• d out of an obstacle, which is central to the "growth" mindset;
While standing in a circle play begins by one player gifting the person to the right with some imaginary thing, e.g. "here is a jewelry box." The receiver makes a big deal out of the gift and justifies loving it by saying what it will be used for. Play continues around the circle in this way. The next round is more challenging. The gift is something awful, e.g. moldy food from the refrigerator, mud flaps off my car. The receiver again makes much out of being grateful for the gift and justifies this by thinking of some unusual use for it. 

Debrief after the game: What is it like to decide to have a positive attitude about the unknown and unpredictable "gifts" in life? What is involved with making some good out of a "gift" that is observably bad?

Belonging. An article "Who Gets To Graduate" in the May 18, 2014 New York Times Magazine about research out of the University of Texas discusses breakthrough work that investigated an important and complex problem: promising, highly-motivated students who lose their way in college and leave without graduating, in debt and demoralized. The research shows that for high-achieving students from lower socio-economic backgrounds floundered in high-ranking institutions because of cultural factors and a sense they did not "belong." Helping students talk about their loneliness and isolation, as well as improving their opportunity to develop positive social connections boosted their academic performance and long-term chances for success. Read "Mindset: The Template For Successful Learning and Change" which links to more research articles. 

Practice focused listening on what was just said;
Practice building on what has been given;
Practice working with the entire group to create something that no one controls;
Experience belonging through the process of creation;
The group creates wise sayings along the lines of the 1-sentence fortunes in a fortune cookie, using 1 word at a time. One person begins with any word at all, the next person adds a word and so on until a complete thought or sentence is formed at which point everyone demonstrates that this fortune is complete by saying "yes yes yes yes." Then a new fortune is begun by the next person in the circle. It is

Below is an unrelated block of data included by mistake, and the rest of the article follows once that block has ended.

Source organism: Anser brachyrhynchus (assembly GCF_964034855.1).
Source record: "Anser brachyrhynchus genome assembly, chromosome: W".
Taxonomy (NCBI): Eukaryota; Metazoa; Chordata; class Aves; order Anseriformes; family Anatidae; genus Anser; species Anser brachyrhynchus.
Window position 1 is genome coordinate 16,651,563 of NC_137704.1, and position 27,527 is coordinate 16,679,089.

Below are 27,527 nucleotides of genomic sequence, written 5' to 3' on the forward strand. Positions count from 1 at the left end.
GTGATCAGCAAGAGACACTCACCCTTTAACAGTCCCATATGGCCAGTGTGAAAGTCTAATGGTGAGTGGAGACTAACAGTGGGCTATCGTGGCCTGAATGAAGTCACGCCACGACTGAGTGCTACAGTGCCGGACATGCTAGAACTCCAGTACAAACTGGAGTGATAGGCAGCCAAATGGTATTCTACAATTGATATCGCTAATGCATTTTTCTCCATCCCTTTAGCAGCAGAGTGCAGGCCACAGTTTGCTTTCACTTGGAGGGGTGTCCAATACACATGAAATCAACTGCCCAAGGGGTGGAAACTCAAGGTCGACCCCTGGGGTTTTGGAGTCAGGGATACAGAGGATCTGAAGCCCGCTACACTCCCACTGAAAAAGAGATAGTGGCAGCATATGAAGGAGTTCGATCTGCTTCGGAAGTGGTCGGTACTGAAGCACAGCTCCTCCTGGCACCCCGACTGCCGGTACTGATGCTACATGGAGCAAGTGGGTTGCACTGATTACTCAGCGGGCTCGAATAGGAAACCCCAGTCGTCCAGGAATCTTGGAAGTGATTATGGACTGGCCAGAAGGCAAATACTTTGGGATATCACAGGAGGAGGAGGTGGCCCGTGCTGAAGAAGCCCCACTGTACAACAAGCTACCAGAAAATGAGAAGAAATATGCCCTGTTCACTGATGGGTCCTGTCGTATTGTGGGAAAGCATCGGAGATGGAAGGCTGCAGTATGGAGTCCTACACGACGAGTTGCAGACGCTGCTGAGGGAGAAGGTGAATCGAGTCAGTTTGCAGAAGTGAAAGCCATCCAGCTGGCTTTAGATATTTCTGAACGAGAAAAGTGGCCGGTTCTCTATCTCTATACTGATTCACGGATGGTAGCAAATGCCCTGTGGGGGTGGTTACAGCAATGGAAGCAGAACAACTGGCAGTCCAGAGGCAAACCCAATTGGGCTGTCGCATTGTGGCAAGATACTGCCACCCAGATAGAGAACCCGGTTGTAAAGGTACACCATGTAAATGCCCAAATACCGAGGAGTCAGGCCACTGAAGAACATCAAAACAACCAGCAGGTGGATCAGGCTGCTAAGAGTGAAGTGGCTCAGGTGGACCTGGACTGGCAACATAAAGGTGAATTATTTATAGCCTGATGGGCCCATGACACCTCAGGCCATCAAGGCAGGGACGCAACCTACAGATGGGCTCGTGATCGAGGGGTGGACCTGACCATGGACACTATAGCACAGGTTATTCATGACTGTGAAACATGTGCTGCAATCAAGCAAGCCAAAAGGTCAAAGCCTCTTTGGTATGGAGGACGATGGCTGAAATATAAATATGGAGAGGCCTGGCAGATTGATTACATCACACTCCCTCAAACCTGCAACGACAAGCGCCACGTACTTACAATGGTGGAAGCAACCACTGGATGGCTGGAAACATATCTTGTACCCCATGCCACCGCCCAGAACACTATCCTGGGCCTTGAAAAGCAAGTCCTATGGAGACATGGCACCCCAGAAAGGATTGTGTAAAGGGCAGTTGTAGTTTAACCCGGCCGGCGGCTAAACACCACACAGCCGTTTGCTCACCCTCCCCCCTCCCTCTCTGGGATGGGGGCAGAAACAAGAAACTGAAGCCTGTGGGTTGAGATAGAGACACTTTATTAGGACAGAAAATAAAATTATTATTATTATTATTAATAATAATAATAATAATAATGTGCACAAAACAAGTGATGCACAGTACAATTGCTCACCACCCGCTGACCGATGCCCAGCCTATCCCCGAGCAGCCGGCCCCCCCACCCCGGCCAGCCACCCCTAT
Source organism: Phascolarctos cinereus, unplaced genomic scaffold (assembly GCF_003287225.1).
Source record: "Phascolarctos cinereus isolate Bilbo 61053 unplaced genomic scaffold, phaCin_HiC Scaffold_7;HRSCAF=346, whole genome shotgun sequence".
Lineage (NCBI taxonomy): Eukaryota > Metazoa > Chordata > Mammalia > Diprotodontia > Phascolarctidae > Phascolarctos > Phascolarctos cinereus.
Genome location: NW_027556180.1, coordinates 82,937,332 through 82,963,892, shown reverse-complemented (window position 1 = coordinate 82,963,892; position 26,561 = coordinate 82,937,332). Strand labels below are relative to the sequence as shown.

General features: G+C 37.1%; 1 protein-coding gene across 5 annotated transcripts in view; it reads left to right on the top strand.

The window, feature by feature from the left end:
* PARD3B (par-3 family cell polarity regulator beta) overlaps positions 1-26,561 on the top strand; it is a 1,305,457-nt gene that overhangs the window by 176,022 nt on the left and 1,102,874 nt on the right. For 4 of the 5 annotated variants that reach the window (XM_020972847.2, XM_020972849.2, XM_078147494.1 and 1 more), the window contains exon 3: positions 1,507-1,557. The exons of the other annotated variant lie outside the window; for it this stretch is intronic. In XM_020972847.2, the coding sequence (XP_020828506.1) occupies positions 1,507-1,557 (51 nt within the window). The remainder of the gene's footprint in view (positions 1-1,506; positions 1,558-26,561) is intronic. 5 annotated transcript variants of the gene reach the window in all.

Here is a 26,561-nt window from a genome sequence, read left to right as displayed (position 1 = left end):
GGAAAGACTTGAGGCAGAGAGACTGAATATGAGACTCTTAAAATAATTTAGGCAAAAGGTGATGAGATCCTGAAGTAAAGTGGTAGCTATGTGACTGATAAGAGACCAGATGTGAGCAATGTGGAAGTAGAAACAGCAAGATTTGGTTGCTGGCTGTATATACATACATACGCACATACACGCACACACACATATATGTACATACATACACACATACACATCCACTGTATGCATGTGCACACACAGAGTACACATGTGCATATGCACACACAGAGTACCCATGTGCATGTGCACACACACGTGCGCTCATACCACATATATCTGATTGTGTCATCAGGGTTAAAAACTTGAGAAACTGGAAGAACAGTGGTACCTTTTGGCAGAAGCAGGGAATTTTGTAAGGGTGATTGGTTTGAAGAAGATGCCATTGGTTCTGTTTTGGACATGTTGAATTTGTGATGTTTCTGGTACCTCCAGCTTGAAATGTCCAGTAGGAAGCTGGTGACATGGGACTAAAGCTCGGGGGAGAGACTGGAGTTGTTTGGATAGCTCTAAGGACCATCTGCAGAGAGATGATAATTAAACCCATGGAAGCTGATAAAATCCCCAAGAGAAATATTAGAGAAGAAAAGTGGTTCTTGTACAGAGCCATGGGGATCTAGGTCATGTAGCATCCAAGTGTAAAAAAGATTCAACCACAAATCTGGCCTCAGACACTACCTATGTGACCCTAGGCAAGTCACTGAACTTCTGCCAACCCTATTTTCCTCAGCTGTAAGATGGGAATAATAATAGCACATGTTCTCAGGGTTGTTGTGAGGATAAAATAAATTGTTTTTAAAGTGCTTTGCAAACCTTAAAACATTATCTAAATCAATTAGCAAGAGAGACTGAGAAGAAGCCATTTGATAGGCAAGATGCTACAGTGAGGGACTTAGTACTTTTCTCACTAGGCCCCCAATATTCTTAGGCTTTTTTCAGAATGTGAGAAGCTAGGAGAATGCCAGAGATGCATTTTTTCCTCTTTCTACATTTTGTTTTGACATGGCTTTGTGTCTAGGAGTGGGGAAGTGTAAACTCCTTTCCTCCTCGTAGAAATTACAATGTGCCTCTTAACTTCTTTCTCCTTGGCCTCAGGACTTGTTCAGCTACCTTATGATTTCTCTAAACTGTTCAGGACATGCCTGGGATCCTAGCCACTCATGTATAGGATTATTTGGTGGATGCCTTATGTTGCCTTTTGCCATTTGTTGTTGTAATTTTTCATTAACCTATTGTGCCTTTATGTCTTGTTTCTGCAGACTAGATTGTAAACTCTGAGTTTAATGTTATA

BRAIN PLASTICITY: Cutting edge research shows that we can grow our brain and increase our intelligence over the lifespan. The essence of the "growth" mindset is knowing the way our brains expand through new experiences, challenges and tasks. Many people struggle to accept the idea that they can change and it helps them to understand that their brain seeks out and gets excited by novelty, inventiveness and experimentation. This goes to the heart of what therapists and counselors do - promote the capacity to change and grow and help clients develop the skills they need to realize their goals.

To Harness Brain Plasticity, Start With Enthusiasm  - this is why we use Applied Improvisation games and exercises that emphasize positive energy, brain-s

Ten Habits of Highly Effective Brains

What has to happen for information to be storied in long-term memory and available for use when under stress?

More tools for use in the classroom or consulting room available at

One of the most empowering ways to achieve a shift in mindset is through a combination of cognitive and emotional heightening with some form of action or experience. This is the essence of the Applied Improvisation experience.

The parallels between the "growth" mindset and the practice of applied improvisation: from Derek Sivers blog

In a fixed mindset, you want to hide your flaws so you’re not judged or labeled a failure. In a growth mindset, your flaws are just a TO-DO list of things to improve. 
Applied Improvisation comes from a philosophy of acceptance of and making the most out of what is, including our flaws and strengths as individuals.

In a fixed mindset, you stick with what you know to keep up your confidence. In a growth mindset, you keep up your confidence by always pushing into the unfamiliar, to make sure you’re always learning (jump into uncertainty, experiment).
Applied Improvisation and creative methods provide a pathway for facing and dealing with the unfamiliar which promotes the development of skills for working with uncertainty and exploring new ideas.